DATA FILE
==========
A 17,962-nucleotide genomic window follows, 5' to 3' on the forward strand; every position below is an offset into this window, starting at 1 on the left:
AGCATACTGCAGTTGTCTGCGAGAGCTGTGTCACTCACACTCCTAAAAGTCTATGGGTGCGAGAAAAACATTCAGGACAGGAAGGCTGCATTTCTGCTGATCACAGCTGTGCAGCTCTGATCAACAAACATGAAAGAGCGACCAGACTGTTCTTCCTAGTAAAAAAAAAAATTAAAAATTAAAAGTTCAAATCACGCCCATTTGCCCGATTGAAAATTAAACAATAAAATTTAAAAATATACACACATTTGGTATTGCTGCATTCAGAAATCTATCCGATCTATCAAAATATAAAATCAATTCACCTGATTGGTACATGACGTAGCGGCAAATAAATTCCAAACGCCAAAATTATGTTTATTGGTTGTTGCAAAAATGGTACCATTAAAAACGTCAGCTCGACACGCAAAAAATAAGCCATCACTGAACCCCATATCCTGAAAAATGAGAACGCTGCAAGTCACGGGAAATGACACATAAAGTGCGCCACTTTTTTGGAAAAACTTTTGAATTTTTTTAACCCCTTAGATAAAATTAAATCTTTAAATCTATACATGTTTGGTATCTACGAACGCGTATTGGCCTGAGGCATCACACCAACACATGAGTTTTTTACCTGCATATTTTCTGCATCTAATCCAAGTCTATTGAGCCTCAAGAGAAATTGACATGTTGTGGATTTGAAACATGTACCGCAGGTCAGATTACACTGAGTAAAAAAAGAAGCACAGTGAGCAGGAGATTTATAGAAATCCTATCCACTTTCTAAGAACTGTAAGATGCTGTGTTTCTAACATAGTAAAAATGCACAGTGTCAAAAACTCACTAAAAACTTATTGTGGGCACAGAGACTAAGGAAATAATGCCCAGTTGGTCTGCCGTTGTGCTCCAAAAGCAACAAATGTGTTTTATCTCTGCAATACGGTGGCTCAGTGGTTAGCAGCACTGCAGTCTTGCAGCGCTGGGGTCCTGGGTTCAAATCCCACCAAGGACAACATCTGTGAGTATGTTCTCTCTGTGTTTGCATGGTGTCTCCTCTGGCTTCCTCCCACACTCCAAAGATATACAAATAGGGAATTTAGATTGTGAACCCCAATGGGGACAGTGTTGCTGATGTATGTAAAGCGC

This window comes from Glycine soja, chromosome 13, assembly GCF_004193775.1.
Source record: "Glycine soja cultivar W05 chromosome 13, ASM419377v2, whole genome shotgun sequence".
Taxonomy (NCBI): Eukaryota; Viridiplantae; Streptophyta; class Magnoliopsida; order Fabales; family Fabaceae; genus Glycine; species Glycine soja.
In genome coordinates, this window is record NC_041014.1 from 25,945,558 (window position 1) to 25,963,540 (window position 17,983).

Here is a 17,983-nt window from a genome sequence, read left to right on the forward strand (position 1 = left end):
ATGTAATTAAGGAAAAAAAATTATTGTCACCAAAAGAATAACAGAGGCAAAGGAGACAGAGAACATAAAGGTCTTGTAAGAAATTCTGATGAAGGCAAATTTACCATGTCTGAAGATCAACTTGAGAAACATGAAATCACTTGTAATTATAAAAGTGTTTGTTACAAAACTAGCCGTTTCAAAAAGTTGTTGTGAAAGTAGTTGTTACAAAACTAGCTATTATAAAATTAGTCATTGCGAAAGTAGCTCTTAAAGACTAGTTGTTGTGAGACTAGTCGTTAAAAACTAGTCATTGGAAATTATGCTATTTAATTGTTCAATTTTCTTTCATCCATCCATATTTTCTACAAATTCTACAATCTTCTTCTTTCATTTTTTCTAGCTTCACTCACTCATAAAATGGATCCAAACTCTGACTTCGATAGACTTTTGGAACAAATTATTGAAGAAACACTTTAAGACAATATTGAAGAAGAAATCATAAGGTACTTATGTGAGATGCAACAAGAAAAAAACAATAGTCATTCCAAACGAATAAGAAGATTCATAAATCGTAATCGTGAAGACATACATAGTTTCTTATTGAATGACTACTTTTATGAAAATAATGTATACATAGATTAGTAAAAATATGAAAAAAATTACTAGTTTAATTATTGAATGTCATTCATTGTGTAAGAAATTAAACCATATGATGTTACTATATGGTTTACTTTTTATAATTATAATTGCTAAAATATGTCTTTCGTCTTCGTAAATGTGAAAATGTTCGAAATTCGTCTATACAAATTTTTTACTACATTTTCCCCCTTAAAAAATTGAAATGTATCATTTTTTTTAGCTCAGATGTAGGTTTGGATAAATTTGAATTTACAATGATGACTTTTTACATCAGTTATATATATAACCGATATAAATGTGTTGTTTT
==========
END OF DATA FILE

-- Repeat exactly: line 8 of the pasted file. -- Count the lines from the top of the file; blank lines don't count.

ATGTAATTAAGGAAAAAAAATTATTGTCACCAAAAGAATAACAGAGGCAAAGGAGACAGAGAACATAAAGGTCTTGTAAGAAATTCTGATGAAGGCAAATTTACCATGTCTGAAGATCAACTTGAGAAACATGAAATCACTTGTAATTATAAAAGTGTTTGTTACAAAACTAGCCGTTTCAAAAAGTTGTTGTGAAAGTAGTTGTTACAAAACTAGCTATTATAAAATTAGTCATTGCGAAAGTAGCTCTTAAAGACTAGTTGTTGTGAGACTAGTCGTTAAAAACTAGTCATTGGAAATTATGCTATTTAATTGTTCAATTTTCTTTCATCCATCCATATTTTCTACAAATTCTACAATCTTCTTCTTTCATTTTTTCTAGCTTCACTCACTCATAAAATGGATCCAAACTCTGACTTCGATAGACTTTTGGAACAAATTATTGAAGAAACACTTTAAGACAATATTGAAGAAGAAATCATAAGGTACTTATGTGAGATGCAACAAGAAAAAAACAATAGTCATTCCAAACGAATAAGAAGATTCATAAATCGTAATCGTGAAGACATACATAGTTTCTTATTGAATGACTACTTTTATGAAAATAATGTATACATAGATTAGTAAAAATATGAAAAAAATTACTAGTTTAATTATTGAATGTCATTCATTGTGTAAGAAATTAAACCATATGATGTTACTATATGGTTTACTTTTTATAATTATAATTGCTAAAATATGTCTTTCGTCTTCGTAAATGTGAAAATGTTCGAAATTCGTCTATACAAATTTTTTACTACATTTTCCCCCTTAAAAAATTGAAATGTATCATTTTTTTTAGCTCAGATGTAGGTTTGGATAAATTTGAATTTACAATGATGACTTTTTACATCAGTTATATATATAACCGATATAAATGTGTTGTTTT